The response to RFB-loaded microparticles contrasted well with the previous results. After a contact of 3 h, a reduction of cell viability in both lines to values around 40%–50% and even 20% (THP-1 cells), particularly for the concentrations of 0.5 and 1.0 mg/mL (Figures S8 and S9), was observed. After 24 h, cell viabilities were generally not very different from those at 3 h, with the relevant exception corresponding to the highest concentration of microparticles (1 mg/mL), namely for LBG:RFB = 10:1 (w/w) microparticles (Figure 6 and Figure 7). In these conditions, cell viabilities of 10%–15% were determined (p < 0.05). In A549 cells, a time-dependent effect was observed as a whole (p < 0.05), although it was more pronounced for microparticles LBG:RFB 10:1 (w/w). A significant difference was also perceived between the various RFB-loaded microparticles (p < 0.05), in the order LBG:RFB = 10:1 > 10:0.5~10:0.2, reinforcing that the cytotoxic effect is due to RFB. THP-1 cells also revealed a time-dependent effect (p < 0.05), which was particularly visible for microparticles LBG:RFB = 10:1 and 10:0.5 (w/w) and for the two highest concentrations tested (0.5 and 1 mg/mL). A dose-dependent effect was also visible for RFB-loaded microparticles (p < 0.05), which was more pronounced than that observed for A549 cells.
The above mentioned trend, indicating higher susceptibility of A549 cells when compared with THP-1 cells, was thus not followed when testing microparticles, where relatively similar responses are observed between both cell lines. The literature reports opposite effects, either demonstrating higher resistance of differentiated THP-1 cells [42,43] or establishing lower susceptibility for A549 cells [44], clearly indicating that the generated responses are strongly dependent on the assessed materials. What is clearly seen in our study is that there was a difference of susceptibilities when testing free drugs and polymer, which are exposed as solutions, comparing with microparticles. This different outcome is probably related with specific endocytic–exocytic mechanisms of phagocytic and non-phagocytic cells, along with the specialized physiological role of each particular cell type. THP-1 cells are phagocytes with significant endocytic and exocytic activity and natural ability to uptake particulate matter [43]. Therefore, they possibly respond with higher intensity to the ingestion of particulates [44]. On the contrary, epithelial cells possibly have more intimate contact with dissolved solutes than with the corresponding particulates.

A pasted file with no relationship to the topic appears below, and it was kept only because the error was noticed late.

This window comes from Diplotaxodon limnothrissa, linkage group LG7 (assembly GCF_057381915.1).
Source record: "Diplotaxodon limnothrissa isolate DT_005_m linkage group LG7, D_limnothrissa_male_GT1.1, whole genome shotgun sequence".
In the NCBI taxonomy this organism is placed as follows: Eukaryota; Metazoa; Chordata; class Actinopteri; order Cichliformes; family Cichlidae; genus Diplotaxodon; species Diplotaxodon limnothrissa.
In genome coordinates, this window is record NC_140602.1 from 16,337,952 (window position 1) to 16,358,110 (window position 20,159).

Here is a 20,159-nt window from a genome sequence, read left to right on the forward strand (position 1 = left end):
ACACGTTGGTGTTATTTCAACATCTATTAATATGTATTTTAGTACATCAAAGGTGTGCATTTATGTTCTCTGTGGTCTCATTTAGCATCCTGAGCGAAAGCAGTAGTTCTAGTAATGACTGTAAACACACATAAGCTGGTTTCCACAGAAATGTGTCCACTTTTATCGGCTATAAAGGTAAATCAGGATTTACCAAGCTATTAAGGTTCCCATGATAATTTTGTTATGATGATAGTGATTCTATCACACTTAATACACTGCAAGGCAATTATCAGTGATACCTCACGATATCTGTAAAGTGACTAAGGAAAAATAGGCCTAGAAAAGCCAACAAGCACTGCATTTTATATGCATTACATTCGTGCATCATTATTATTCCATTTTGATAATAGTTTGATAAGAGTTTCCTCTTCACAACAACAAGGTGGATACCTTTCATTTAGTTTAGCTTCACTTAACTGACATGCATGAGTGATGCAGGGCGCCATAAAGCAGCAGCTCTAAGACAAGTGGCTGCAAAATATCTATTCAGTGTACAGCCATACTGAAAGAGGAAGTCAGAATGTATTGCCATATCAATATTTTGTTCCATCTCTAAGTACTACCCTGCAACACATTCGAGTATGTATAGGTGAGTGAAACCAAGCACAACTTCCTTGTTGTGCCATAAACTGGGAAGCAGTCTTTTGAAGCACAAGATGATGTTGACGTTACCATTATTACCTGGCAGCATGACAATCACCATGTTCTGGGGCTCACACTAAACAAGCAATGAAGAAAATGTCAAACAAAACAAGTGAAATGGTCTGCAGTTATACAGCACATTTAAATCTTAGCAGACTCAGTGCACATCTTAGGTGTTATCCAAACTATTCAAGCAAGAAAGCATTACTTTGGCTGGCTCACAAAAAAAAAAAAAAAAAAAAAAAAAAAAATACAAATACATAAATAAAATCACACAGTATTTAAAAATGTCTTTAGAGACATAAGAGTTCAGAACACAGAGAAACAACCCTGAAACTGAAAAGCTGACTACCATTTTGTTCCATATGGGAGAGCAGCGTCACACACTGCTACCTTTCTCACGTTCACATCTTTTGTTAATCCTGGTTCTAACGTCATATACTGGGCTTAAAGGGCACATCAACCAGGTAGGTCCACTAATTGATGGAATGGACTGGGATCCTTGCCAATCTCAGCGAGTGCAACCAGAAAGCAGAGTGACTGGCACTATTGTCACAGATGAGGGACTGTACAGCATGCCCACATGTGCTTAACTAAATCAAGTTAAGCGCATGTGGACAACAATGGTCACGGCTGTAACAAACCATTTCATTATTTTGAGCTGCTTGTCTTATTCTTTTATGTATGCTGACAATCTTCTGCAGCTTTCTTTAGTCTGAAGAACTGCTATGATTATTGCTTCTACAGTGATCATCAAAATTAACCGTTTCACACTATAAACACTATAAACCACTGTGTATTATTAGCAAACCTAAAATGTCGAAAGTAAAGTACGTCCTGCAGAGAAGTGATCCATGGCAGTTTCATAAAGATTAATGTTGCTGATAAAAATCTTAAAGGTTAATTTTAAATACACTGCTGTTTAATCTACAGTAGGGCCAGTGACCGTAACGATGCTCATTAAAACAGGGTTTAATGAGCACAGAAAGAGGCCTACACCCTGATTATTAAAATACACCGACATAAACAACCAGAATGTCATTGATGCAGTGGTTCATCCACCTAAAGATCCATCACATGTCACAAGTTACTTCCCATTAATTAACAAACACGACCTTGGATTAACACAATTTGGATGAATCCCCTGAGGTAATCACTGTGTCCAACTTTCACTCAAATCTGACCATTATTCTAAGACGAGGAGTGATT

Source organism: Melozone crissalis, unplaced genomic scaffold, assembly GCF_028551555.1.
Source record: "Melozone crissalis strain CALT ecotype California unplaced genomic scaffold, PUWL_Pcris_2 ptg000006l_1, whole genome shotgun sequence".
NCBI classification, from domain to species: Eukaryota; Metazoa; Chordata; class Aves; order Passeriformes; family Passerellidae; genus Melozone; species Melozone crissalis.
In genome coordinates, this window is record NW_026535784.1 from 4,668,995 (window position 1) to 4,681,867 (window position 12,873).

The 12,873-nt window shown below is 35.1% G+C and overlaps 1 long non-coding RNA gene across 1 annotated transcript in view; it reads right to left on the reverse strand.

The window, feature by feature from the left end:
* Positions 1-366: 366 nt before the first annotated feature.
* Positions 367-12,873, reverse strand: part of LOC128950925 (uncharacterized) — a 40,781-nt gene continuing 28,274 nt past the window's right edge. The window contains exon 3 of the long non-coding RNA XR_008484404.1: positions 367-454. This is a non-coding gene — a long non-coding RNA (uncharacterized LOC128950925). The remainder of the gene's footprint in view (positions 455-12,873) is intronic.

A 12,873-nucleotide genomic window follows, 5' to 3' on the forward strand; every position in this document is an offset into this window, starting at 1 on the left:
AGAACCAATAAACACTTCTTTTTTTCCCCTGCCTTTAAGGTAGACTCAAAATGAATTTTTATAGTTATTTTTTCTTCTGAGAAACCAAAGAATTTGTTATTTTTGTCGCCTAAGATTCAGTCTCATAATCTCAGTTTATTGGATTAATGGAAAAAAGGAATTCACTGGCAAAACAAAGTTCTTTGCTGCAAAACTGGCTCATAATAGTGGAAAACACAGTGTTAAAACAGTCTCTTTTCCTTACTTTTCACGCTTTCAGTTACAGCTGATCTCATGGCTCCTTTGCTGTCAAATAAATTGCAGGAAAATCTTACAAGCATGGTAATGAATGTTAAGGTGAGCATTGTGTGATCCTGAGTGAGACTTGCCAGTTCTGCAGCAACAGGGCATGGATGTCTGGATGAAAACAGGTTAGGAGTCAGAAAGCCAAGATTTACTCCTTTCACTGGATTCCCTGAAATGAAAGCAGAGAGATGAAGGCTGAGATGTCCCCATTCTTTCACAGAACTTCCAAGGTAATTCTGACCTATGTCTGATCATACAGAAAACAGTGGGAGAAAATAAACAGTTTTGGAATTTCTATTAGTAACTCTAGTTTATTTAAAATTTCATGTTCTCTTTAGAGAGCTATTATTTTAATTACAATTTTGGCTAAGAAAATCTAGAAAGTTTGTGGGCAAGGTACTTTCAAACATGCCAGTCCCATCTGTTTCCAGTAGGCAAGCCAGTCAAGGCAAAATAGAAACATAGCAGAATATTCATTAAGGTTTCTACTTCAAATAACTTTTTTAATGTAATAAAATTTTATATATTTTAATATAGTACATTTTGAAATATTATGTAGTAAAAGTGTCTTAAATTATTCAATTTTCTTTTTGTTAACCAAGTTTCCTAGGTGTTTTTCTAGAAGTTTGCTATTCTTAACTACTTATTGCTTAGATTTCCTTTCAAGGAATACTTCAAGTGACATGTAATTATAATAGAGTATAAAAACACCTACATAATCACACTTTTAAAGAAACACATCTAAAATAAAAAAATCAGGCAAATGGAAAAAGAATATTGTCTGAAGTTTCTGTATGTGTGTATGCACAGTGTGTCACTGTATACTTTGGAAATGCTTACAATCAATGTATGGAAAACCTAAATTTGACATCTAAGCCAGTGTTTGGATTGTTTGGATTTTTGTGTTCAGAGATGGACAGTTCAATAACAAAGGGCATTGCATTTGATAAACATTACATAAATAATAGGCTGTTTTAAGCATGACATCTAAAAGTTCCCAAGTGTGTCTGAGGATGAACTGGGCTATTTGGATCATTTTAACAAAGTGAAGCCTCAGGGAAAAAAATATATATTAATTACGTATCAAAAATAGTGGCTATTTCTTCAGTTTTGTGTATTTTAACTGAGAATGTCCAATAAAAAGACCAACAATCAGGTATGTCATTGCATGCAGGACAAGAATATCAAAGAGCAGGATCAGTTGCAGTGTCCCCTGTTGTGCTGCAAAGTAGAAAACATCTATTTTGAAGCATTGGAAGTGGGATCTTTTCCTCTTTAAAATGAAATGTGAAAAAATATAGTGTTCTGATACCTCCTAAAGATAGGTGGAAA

2.5.2. Evaluation of Cell Membrane Integrity

As a complementary study, cell membrane integrity was evaluated upon exposure to the different materials. Taking into account the results obtained in the MTT assay, released LDH was determined after 24 h of exposure to the highest concentration tested, 1 mg/mL. For RFB-loaded microparticles, the concentration of 0.5 mg/mL was also tested. RFB was tested as free drug at the concentrations of 0.05 and 0.1 mg/mL while free INH was only tested at 0.1 mg/mL.
The results of free drugs are available as Supplementary Materials (Figure S10), being in agreement with those of the MTT assay for both cell lines and reinforcing the observations of RFB cytotoxicity. While the contact with INH did not increase significantly the release of LDH, RFB induced an increase to 150%–170%, which was particularly noticeable for the highest concentration of the drug (0.1 mg/mL). The assessment of the effect of LBG microparticles was also in line with MTT results. Figure 8 and Figure 9 show the observations performed in A549 and macrophage-like THP-1 cells, respectively. The first remarkable observation was related with the effect of LBG as raw material. The MTT assay had shown very different outcomes between the raw material and the unloaded microparticles. However, these differences did not appear at the level of LDH release, as the amount of released enzyme was similar in both cases, for both cell lines. Therefore, although cell death was observed after the MTT assay, it was not related with events at the level of membrane integrity. Additionally, it is important to mention that the amount of enzyme that was released was comparable or even lower than that observed for the control (cells incubated with culture medium).
As such, it was also verified that the amount of released LDH induced by the contact with INH-loaded microparticles was, in both cell lines, similar to that induced by unloaded microparticles, raw material and the control, again evidencing an absence of toxicity of INH.